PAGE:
Union Army under Sherman deploys F-14s in first ground attack missions around Atlanta 1864.
Sherman could have used those F-14s
They won't let me give blood anymore. The burnt orange color scares the hell out of the doctors.

MrNubbz

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Re: OT - Weird History
« Reply #639 on: April 27, 2022, 08:21:39 PM »
Union Army under Sherman deploys F-14s in first ground attack missions around Atlanta 1864.

No wonder your Civil War Novel didn't sell J/K
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MrNubbz

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Re: OT - Weird History
« Reply #640 on: April 27, 2022, 08:26:52 PM »
Sherman could have used those F-14s
Bragg/Johnson/Hood could have used them more
"I don't want to belong to any club that would have me as a member" -  Groucho Marx

847badgerfan

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Re: OT - Weird History
« Reply #641 on: April 28, 2022, 07:42:45 AM »
This was a heckuva bomb in its day.

U RAH RAH! WIS CON SIN!

Cincydawg

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Re: OT - Weird History
« Reply #642 on: April 28, 2022, 08:40:57 AM »
On the morning of September 20, 1863, the men of the 42nd Indiana rushed up LaFayette Road, and filed into line on the east side of McDonald Field, across from where the Chickamauga Battlefield Visitor Center now stands, and faced into the woods mere moments before their line was overwhelmed by the advance of General John C. Breckinridge's Confederate division.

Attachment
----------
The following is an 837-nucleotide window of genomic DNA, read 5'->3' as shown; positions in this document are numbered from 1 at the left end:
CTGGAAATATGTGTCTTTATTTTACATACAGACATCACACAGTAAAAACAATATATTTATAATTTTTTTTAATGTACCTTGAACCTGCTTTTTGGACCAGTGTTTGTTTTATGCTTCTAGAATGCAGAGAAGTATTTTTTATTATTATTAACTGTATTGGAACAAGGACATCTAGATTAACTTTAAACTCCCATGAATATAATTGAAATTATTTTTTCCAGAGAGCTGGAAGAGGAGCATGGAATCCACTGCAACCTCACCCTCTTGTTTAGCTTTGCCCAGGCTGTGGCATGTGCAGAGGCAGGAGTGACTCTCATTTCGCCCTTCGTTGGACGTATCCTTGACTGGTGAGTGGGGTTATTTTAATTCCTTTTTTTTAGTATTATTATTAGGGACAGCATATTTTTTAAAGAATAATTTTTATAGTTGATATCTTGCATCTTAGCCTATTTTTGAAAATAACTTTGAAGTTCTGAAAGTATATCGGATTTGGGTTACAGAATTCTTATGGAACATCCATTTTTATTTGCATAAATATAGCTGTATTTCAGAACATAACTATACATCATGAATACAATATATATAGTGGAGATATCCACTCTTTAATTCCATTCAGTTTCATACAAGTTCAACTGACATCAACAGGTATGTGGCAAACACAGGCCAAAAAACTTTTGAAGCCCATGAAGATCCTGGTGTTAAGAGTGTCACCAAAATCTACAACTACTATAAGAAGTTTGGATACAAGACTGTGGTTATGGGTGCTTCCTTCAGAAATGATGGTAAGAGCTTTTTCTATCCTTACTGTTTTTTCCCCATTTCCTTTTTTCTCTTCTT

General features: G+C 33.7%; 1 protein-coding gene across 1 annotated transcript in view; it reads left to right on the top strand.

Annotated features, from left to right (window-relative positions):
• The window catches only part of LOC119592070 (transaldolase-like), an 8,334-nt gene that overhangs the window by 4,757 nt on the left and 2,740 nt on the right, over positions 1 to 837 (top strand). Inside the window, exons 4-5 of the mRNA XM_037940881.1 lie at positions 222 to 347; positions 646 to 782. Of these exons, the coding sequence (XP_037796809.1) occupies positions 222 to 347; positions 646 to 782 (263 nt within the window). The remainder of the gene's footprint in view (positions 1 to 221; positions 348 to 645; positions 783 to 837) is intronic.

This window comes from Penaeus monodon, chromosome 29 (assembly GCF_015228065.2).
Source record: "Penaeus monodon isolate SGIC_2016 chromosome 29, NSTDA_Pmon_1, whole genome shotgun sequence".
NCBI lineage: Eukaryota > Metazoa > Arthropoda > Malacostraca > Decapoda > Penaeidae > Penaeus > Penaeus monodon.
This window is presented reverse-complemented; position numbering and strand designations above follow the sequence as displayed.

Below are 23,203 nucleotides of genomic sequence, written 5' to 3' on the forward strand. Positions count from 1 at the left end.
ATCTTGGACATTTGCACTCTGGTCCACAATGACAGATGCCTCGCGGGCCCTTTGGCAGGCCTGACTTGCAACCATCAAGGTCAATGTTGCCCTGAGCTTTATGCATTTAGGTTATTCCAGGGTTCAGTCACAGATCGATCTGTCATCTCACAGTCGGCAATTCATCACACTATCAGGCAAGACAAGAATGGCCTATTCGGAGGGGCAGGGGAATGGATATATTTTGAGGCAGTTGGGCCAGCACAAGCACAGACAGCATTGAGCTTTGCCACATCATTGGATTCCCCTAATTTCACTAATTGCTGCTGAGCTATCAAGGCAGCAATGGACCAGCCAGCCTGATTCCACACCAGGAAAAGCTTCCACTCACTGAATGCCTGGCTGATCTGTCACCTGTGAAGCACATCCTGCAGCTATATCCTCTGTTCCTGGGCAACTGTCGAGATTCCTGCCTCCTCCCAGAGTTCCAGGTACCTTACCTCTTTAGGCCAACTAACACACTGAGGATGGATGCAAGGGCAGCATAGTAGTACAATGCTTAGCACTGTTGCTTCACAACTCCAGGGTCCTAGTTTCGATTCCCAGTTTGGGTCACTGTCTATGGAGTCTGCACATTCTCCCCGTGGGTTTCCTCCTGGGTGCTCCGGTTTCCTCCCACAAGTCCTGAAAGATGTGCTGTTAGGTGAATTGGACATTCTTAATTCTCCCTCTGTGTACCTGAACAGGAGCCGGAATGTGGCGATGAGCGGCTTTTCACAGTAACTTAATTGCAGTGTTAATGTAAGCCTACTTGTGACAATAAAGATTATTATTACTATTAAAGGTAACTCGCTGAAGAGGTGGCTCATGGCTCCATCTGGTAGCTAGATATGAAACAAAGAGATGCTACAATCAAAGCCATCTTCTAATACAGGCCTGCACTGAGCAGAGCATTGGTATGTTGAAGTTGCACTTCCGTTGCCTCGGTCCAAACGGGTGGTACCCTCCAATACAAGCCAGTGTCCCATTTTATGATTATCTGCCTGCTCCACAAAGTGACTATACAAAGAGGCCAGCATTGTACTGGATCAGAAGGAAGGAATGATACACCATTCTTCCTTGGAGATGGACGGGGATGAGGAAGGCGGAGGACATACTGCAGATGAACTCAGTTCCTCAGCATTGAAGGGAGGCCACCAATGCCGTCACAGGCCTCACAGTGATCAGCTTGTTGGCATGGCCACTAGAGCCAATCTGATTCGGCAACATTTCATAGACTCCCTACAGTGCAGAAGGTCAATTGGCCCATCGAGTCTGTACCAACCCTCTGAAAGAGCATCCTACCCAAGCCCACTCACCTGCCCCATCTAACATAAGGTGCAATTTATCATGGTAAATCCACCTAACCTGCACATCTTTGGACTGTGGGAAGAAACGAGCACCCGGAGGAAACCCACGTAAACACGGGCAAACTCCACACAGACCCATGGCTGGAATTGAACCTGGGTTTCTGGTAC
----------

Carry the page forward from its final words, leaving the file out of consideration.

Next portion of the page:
Fifty-three men of the 42nd were captured and soon found their way into the Confederate prison system, initially being sent to Danville, Virginia, then being transferred to Andersonville when it opened in early 1864. Seventeen members of Company A, from Vanderburg County, Indiana, among them.  However, over the next few months that number dwindled as Andersonville proved to be the deadliest acreage of the American Civil War, taking six of Company A.  With the end of the war, the three survivors found themselves in Vicksburg, Mississippi, being packed aboard the Steamboat Sultana with around 2,100 recently released POWs.
The men were cramped for space as the boat was designed to hold only 376 people. Grossly overpacked, the ship departed Vicksburg on the night of April 24. Around 2 am, on April 27, just a short distance north of Memphis, Tennessee, the overstrained boilers exploded, turning the ship into a roaring inferno. It became the worst maritime disaster in American History and second worst explosion (only the destruction of the Twin Towers on 9/11 resulted in more deaths). One thousand seven hundred men died as a result.
Of the Company A men, only Private William McFarland survived. He later recounted, "I seemed to be dreaming and could hear some one saying, 'there isn't any skin left on their bodies.'  I awoke with a start and the next moment the boat was on fire and all was as light as day.  The wildest confusion followed.  Some spring into the river at once, others were killed, and I could fear the groans of the dying above the roar of the flames...I was on the hurricane deck, clear aft.  This part of the boat was jammed with me.  I saw the pilot house and hundreds of them sink through the roof into the flames, at which juncture I sprang overboard into the river." 


medinabuckeye1

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Re: OT - Weird History
« Reply #643 on: April 28, 2022, 10:50:11 AM »
Bragg/Johnson/Hood could have used them more
I was thinking the same thing.  The battle worked out pretty well for General Sherman without any F14's.